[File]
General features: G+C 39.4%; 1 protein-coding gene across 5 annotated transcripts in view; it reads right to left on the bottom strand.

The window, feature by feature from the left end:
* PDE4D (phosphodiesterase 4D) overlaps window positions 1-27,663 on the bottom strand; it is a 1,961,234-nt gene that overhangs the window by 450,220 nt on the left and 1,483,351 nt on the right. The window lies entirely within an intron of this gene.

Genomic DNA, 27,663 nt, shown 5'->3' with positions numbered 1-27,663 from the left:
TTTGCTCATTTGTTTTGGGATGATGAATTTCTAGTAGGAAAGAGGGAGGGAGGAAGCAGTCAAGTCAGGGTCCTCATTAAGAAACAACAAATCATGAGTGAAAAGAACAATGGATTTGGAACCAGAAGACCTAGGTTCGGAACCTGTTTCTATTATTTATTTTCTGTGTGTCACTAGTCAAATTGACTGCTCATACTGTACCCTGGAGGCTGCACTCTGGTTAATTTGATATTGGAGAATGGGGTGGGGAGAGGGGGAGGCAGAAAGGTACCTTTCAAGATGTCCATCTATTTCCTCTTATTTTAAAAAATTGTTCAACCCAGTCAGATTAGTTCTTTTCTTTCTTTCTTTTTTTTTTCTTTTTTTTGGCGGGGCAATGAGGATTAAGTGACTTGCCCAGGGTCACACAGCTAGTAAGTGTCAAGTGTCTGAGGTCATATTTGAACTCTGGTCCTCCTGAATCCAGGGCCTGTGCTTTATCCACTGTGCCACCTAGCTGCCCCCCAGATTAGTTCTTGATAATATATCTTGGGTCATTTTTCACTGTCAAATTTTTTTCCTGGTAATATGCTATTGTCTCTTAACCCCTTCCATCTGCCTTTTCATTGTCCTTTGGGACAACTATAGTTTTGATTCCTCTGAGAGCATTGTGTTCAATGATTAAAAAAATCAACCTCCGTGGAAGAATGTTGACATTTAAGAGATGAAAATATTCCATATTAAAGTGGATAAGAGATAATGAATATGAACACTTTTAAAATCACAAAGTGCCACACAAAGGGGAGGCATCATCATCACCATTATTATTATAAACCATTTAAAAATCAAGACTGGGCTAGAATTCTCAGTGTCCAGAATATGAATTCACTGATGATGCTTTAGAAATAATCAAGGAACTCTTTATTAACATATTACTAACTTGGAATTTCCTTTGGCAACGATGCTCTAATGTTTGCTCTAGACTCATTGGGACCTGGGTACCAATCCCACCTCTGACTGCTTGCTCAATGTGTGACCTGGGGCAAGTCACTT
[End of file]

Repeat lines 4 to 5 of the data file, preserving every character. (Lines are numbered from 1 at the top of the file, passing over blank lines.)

Genomic DNA, 27,663 nt, shown 5'->3' with positions numbered 1-27,663 from the left:
TTTGCTCATTTGTTTTGGGATGATGAATTTCTAGTAGGAAAGAGGGAGGGAGGAAGCAGTCAAGTCAGGGTCCTCATTAAGAAACAACAAATCATGAGTGAAAAGAACAATGGATTTGGAACCAGAAGACCTAGGTTCGGAACCTGTTTCTATTATTTATTTTCTGTGTGTCACTAGTCAAATTGACTGCTCATACTGTACCCTGGAGGCTGCACTCTGGTTAATTTGATATTGGAGAATGGGGTGGGGAGAGGGGGAGGCAGAAAGGTACCTTTCAAGATGTCCATCTATTTCCTCTTATTTTAAAAAATTGTTCAACCCAGTCAGATTAGTTCTTTTCTTTCTTTCTTTTTTTTTTCTTTTTTTTGGCGGGGCAATGAGGATTAAGTGACTTGCCCAGGGTCACACAGCTAGTAAGTGTCAAGTGTCTGAGGTCATATTTGAACTCTGGTCCTCCTGAATCCAGGGCCTGTGCTTTATCCACTGTGCCACCTAGCTGCCCCCCAGATTAGTTCTTGATAATATATCTTGGGTCATTTTTCACTGTCAAATTTTTTTCCTGGTAATATGCTATTGTCTCTTAACCCCTTCCATCTGCCTTTTCATTGTCCTTTGGGACAACTATAGTTTTGATTCCTCTGAGAGCATTGTGTTCAATGATTAAAAAAATCAACCTCCGTGGAAGAATGTTGACATTTAAGAGATGAAAATATTCCATATTAAAGTGGATAAGAGATAATGAATATGAACACTTTTAAAATCACAAAGTGCCACACAAAGGGGAGGCATCATCATCACCATTATTATTATAAACCATTTAAAAATCAAGACTGGGCTAGAATTCTCAGTGTCCAGAATATGAATTCACTGATGATGCTTTAGAAATAATCAAGGAACTCTTTATTAACATATTACTAACTTGGAATTTCCTTTGGCAACGATGCTCTAATGTTTGCTCTAGACTCATTGGGACCTGGGTACCAATCCCACCTCTGACTGCTTGCTCAATGTGTGACCTGGGGCAAGTCACTT